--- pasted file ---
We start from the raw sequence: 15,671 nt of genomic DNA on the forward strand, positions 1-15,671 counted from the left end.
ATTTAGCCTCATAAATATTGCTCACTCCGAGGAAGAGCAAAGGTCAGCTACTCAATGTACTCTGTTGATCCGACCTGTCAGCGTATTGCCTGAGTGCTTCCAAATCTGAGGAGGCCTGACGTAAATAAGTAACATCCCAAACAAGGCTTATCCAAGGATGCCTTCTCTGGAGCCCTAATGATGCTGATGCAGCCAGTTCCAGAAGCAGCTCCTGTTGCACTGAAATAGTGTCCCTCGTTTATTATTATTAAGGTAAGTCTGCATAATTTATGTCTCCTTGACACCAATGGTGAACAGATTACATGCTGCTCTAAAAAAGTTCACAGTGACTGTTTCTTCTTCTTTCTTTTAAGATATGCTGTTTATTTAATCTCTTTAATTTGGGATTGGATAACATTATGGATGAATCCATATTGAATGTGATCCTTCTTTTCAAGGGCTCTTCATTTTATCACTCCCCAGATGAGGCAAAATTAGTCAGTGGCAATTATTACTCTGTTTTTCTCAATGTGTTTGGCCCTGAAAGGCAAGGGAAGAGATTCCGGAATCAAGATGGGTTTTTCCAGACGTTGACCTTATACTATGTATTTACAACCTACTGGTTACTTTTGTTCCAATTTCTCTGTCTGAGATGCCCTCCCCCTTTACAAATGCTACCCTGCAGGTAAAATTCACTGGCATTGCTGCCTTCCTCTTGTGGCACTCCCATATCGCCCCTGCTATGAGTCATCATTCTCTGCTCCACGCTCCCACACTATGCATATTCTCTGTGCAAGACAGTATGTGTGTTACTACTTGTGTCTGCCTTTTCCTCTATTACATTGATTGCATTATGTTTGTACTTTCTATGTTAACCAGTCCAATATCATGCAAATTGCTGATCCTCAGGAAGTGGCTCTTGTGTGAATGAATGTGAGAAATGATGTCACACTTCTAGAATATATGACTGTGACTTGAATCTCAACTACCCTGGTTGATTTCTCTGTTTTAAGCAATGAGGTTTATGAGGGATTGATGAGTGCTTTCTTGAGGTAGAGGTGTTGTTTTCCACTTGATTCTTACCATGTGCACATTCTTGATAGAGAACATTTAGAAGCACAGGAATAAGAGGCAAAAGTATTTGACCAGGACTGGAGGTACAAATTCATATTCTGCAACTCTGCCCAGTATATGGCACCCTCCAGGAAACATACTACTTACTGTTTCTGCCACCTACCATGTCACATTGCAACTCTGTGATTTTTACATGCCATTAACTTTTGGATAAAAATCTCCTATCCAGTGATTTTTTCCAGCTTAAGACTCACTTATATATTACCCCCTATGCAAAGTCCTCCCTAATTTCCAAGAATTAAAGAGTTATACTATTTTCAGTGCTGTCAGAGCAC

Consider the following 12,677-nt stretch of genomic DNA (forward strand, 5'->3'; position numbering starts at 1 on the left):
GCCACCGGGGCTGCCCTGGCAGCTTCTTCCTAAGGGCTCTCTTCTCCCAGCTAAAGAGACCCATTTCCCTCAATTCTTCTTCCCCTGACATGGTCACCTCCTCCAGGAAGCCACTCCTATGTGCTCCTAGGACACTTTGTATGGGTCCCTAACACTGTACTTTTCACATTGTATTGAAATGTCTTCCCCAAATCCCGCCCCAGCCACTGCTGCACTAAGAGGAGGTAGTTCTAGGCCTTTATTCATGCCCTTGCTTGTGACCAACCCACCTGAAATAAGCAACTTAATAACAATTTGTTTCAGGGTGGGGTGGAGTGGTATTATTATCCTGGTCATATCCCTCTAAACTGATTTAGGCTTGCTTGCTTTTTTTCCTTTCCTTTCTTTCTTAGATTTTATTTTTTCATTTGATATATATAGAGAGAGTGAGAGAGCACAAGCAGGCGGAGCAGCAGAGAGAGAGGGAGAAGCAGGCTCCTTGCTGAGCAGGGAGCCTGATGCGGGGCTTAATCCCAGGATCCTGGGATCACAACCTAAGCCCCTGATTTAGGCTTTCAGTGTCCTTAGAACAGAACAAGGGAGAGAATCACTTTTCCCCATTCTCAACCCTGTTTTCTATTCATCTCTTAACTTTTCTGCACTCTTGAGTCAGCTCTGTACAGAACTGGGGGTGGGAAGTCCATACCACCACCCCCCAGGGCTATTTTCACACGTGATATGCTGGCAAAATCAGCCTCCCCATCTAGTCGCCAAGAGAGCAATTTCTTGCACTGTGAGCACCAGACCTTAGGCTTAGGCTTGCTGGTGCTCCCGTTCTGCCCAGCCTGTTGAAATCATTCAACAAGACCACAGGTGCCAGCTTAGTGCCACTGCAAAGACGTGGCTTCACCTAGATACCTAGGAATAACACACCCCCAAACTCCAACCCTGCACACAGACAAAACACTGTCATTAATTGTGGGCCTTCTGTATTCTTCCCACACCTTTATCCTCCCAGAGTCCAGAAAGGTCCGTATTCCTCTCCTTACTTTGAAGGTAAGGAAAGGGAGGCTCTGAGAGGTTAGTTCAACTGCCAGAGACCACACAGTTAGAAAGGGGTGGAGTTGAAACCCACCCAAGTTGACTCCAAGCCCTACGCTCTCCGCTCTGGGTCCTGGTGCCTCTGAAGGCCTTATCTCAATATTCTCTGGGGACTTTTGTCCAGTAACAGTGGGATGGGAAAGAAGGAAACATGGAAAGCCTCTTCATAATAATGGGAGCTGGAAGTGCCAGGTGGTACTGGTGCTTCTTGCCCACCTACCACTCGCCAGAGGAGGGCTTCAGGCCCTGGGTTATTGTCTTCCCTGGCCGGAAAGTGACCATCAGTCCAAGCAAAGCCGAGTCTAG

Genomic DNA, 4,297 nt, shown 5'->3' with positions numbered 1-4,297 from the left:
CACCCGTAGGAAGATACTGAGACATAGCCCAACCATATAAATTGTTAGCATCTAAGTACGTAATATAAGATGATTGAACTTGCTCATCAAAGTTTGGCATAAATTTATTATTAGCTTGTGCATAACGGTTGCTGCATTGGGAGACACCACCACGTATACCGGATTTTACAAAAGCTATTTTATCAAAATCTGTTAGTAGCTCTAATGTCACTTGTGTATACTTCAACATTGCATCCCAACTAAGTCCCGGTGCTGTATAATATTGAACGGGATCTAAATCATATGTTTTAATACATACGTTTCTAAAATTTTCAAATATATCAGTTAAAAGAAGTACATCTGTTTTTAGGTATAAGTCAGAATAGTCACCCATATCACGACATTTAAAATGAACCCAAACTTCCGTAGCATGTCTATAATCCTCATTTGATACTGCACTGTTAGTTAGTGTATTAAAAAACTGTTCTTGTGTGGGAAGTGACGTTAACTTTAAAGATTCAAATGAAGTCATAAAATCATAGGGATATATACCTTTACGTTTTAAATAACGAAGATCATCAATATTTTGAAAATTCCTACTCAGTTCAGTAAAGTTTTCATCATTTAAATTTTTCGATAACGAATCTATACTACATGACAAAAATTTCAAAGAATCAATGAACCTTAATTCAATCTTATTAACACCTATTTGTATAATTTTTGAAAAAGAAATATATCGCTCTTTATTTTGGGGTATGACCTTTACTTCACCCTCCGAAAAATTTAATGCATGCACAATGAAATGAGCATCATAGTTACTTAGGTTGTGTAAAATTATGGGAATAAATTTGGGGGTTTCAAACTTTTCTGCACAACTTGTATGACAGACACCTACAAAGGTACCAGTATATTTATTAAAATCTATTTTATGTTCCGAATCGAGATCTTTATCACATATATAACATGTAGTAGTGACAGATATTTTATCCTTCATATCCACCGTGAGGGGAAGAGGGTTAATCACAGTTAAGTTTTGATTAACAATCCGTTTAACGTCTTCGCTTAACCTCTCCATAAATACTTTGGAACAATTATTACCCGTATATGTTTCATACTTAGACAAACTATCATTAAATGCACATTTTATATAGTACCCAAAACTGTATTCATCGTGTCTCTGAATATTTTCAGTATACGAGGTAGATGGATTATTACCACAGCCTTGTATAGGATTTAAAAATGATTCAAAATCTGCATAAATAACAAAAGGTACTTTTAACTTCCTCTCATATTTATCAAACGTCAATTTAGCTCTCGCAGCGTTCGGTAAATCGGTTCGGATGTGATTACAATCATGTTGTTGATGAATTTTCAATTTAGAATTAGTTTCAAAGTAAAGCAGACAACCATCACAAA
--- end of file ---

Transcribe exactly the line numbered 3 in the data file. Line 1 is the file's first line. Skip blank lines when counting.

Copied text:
Consider the following 12,677-nt stretch of genomic DNA (forward strand, 5'->3'; position numbering starts at 1 on the left):